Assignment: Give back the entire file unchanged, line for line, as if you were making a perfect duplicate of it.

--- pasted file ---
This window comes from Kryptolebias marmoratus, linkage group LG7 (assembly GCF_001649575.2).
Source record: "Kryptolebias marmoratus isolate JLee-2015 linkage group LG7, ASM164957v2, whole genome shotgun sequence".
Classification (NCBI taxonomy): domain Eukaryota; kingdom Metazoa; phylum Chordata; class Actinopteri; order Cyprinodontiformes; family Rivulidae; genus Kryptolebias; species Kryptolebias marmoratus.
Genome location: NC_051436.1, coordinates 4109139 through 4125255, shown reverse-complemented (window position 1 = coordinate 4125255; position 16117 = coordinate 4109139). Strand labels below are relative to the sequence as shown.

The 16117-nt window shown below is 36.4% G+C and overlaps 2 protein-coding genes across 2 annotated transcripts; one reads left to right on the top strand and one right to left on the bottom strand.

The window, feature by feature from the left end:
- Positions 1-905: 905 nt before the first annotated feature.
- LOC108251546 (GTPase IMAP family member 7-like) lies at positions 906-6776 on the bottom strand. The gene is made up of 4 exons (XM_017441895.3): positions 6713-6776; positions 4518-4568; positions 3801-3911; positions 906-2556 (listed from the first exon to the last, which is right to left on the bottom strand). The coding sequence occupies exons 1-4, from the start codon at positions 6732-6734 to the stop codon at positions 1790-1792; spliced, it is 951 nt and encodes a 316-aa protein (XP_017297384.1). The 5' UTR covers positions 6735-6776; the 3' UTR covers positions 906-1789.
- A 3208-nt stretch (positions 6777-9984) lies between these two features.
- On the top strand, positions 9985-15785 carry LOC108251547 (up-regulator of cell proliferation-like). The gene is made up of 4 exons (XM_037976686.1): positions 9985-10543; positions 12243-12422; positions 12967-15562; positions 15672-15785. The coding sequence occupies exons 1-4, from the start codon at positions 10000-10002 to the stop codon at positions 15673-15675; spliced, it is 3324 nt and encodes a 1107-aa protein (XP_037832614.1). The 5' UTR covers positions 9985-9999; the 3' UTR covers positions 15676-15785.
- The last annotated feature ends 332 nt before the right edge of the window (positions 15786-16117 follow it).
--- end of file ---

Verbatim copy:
This window comes from Kryptolebias marmoratus, linkage group LG7 (assembly GCF_001649575.2).
Source record: "Kryptolebias marmoratus isolate JLee-2015 linkage group LG7, ASM164957v2, whole genome shotgun sequence".
Classification (NCBI taxonomy): domain Eukaryota; kingdom Metazoa; phylum Chordata; class Actinopteri; order Cyprinodontiformes; family Rivulidae; genus Kryptolebias; species Kryptolebias marmoratus.
Genome location: NC_051436.1, coordinates 4109139 through 4125255, shown reverse-complemented (window position 1 = coordinate 4125255; position 16117 = coordinate 4109139). Strand labels below are relative to the sequence as shown.

The 16117-nt window shown below is 36.4% G+C and overlaps 2 protein-coding genes across 2 annotated transcripts; one reads left to right on the top strand and one right to left on the bottom strand.

The window, feature by feature from the left end:
- Positions 1-905: 905 nt before the first annotated feature.
- LOC108251546 (GTPase IMAP family member 7-like) lies at positions 906-6776 on the bottom strand. The gene is made up of 4 exons (XM_017441895.3): positions 6713-6776; positions 4518-4568; positions 3801-3911; positions 906-2556 (listed from the first exon to the last, which is right to left on the bottom strand). The coding sequence occupies exons 1-4, from the start codon at positions 6732-6734 to the stop codon at positions 1790-1792; spliced, it is 951 nt and encodes a 316-aa protein (XP_017297384.1). The 5' UTR covers positions 6735-6776; the 3' UTR covers positions 906-1789.
- A 3208-nt stretch (positions 6777-9984) lies between these two features.
- On the top strand, positions 9985-15785 carry LOC108251547 (up-regulator of cell proliferation-like). The gene is made up of 4 exons (XM_037976686.1): positions 9985-10543; positions 12243-12422; positions 12967-15562; positions 15672-15785. The coding sequence occupies exons 1-4, from the start codon at positions 10000-10002 to the stop codon at positions 15673-15675; spliced, it is 3324 nt and encodes a 1107-aa protein (XP_037832614.1). The 5' UTR covers positions 9985-9999; the 3' UTR covers positions 15676-15785.
- The last annotated feature ends 332 nt before the right edge of the window (positions 15786-16117 follow it).